After that episode, Carter was regarded as a “favorite of the Great Spirit” and thus immortal. He would serve as an arbitrator and tentative ally to the natives for the rest of his days. The early records tend to treat indigenous people with triviality and disrespect, so it’s hard to know what they really thought of Carter. It sounds like he spent a lot time bribing them with whiskey, and they generally resented him.
In one story, for example, a local native known as John O’Mick was condemned to death for robbing and murdering two white settlers, perhaps out of annoyance that they were stealing his people’s land. On the day of the hanging, which took place in public square, O’Mick attempted to prevent the execution and clung to the scaffolding. Carter, allegedly O’Mick’s friend, offered him some whiskey in an attempt to console him. While the terrified man had a drink, Carter pulled the trapdoor.
Another oft-told story of Carter dealt with his reaction to a runaway slave known to history as Ben. After surviving a shipwreck that killed everyone else on board, Ben, starving and frostbitten, was taken in by Carter. Later in the year, two Kentuckians claiming to own Ben arrived in Cleveland demanding his return. In a quote that Cleveland Scene described as “badass,” Carter is alleged to have told them, “I don’t like niggers, but I don’t believe in slavery either.” After a couple days of back and forth, the Kentuckians gave up and Ben happily moved to Canada.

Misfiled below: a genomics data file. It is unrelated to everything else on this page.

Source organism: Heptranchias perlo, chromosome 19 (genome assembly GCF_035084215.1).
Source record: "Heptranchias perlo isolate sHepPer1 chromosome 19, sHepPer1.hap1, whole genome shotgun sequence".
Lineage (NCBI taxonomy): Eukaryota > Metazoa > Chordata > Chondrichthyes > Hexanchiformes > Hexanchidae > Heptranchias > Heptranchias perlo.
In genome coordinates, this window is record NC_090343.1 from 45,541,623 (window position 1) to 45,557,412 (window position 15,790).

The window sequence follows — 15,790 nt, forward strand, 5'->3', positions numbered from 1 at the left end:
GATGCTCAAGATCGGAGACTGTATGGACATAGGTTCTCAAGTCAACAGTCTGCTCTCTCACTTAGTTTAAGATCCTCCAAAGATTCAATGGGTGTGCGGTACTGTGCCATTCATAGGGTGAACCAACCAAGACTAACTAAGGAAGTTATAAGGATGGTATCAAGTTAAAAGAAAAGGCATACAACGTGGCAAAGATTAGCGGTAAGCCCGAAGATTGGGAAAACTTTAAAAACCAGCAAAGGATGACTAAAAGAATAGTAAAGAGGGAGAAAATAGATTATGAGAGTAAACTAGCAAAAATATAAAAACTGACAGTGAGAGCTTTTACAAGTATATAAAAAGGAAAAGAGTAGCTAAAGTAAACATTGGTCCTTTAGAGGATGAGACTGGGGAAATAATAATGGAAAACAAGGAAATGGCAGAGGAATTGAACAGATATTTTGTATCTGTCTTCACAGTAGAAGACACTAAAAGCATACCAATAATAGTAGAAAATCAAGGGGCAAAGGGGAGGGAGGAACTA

Once firmly established in the new settlement, Carter pulled the most Cleveland move of all time and opened a bar. The Carter Tavern must have made him awfully popular because when he was convicted of assault and battery in 1802, his accuser was run out of town by Carter’s supporters. To be fair, the charge was apparently over a mere slap in the face, and in the grisly world of the the frontier, no real man would dare snitch to the police over such a minute transgression.
Carter made his enemies, too. In a letter from a Connecticut statesman to Moses Cleveland (take that!) briefing him on his settlement’s status, Carter was the subject of several grievances: “[Carter] gathers about him all the itinerant Vagabonds that he meets with, out of whom he has absolute control—organizing a phalanx of Desperadoes and setting all Laws at defiance.” Sounds like this guy was just jealous he didn’t get invited to the party.
Speaking of parties, Carter threw what might have been the city’s first in 1801, and based on Harvey Rice’s description in The Founder of the City of Cleveland, and Other Sketches, it sounded like a real rager: “The refreshments were substantial in their character, consisting mainly of baked pork and beans, plum cake, and whiskey, and were partaken with a keen relish and in liberal quantities. The dance was continued until daylight, the next morning, when the party dispersed, and returned in a merry mood to their rustic homes.” Allegedly, the first wedding in Cleveland was a result of this party. Lorenzo, you dog!
While most probably don’t recognize his name today, Lorenzo Carter did a great deal to put Cleveland on the map. He tirelessly encouraged people to move to and remain in what was at the time just a rugged frontier settlement with no apparent prospects of the “Progress and Prosperity” that our city’s flag boasts. He built the city’s first cargo ship, the Zephyr, setting an early precedent for the lakefront shipping industry that would help turn Cleveland into a major commercial center. He helped establish the city’s tradition of soft racism—but in the tradition of Cleveland’s soft racism, let’s not dwell on that. He probably coined the phrase “Believeland” before anyone else, too.
And you call yourself a Clevelander.